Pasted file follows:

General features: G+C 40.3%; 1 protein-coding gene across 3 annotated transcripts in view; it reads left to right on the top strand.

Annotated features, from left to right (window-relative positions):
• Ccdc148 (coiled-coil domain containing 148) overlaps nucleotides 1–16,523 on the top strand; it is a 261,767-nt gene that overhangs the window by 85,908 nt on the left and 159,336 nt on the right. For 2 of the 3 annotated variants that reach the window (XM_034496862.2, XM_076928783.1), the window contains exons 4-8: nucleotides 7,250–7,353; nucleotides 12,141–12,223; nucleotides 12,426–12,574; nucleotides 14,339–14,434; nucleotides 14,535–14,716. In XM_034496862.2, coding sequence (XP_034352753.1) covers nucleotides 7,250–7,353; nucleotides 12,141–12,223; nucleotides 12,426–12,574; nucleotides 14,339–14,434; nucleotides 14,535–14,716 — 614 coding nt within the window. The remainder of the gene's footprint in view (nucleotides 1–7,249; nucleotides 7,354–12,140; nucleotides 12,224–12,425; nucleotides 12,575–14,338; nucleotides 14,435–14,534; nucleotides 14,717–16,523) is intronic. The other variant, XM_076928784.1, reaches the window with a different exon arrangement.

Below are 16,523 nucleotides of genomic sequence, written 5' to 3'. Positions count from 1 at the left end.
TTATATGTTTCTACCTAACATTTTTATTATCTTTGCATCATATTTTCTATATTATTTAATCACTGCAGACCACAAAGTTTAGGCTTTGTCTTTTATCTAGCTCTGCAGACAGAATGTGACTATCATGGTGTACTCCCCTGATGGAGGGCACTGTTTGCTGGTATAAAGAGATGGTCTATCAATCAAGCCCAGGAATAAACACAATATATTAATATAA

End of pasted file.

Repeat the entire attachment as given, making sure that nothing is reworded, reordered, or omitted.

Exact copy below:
General features: G+C 40.3%; 1 protein-coding gene across 3 annotated transcripts in view; it reads left to right on the top strand.

Annotated features, from left to right (window-relative positions):
• Ccdc148 (coiled-coil domain containing 148) overlaps nucleotides 1–16,523 on the top strand; it is a 261,767-nt gene that overhangs the window by 85,908 nt on the left and 159,336 nt on the right. For 2 of the 3 annotated variants that reach the window (XM_034496862.2, XM_076928783.1), the window contains exons 4-8: nucleotides 7,250–7,353; nucleotides 12,141–12,223; nucleotides 12,426–12,574; nucleotides 14,339–14,434; nucleotides 14,535–14,716. In XM_034496862.2, coding sequence (XP_034352753.1) covers nucleotides 7,250–7,353; nucleotides 12,141–12,223; nucleotides 12,426–12,574; nucleotides 14,339–14,434; nucleotides 14,535–14,716 — 614 coding nt within the window. The remainder of the gene's footprint in view (nucleotides 1–7,249; nucleotides 7,354–12,140; nucleotides 12,224–12,425; nucleotides 12,575–14,338; nucleotides 14,435–14,534; nucleotides 14,717–16,523) is intronic. The other variant, XM_076928784.1, reaches the window with a different exon arrangement.

Below are 16,523 nucleotides of genomic sequence, written 5' to 3'. Positions count from 1 at the left end.
TTATATGTTTCTACCTAACATTTTTATTATCTTTGCATCATATTTTCTATATTATTTAATCACTGCAGACCACAAAGTTTAGGCTTTGTCTTTTATCTAGCTCTGCAGACAGAATGTGACTATCATGGTGTACTCCCCTGATGGAGGGCACTGTTTGCTGGTATAAAGAGATGGTCTATCAATCAAGCCCAGGAATAAACACAATATATTAATATAA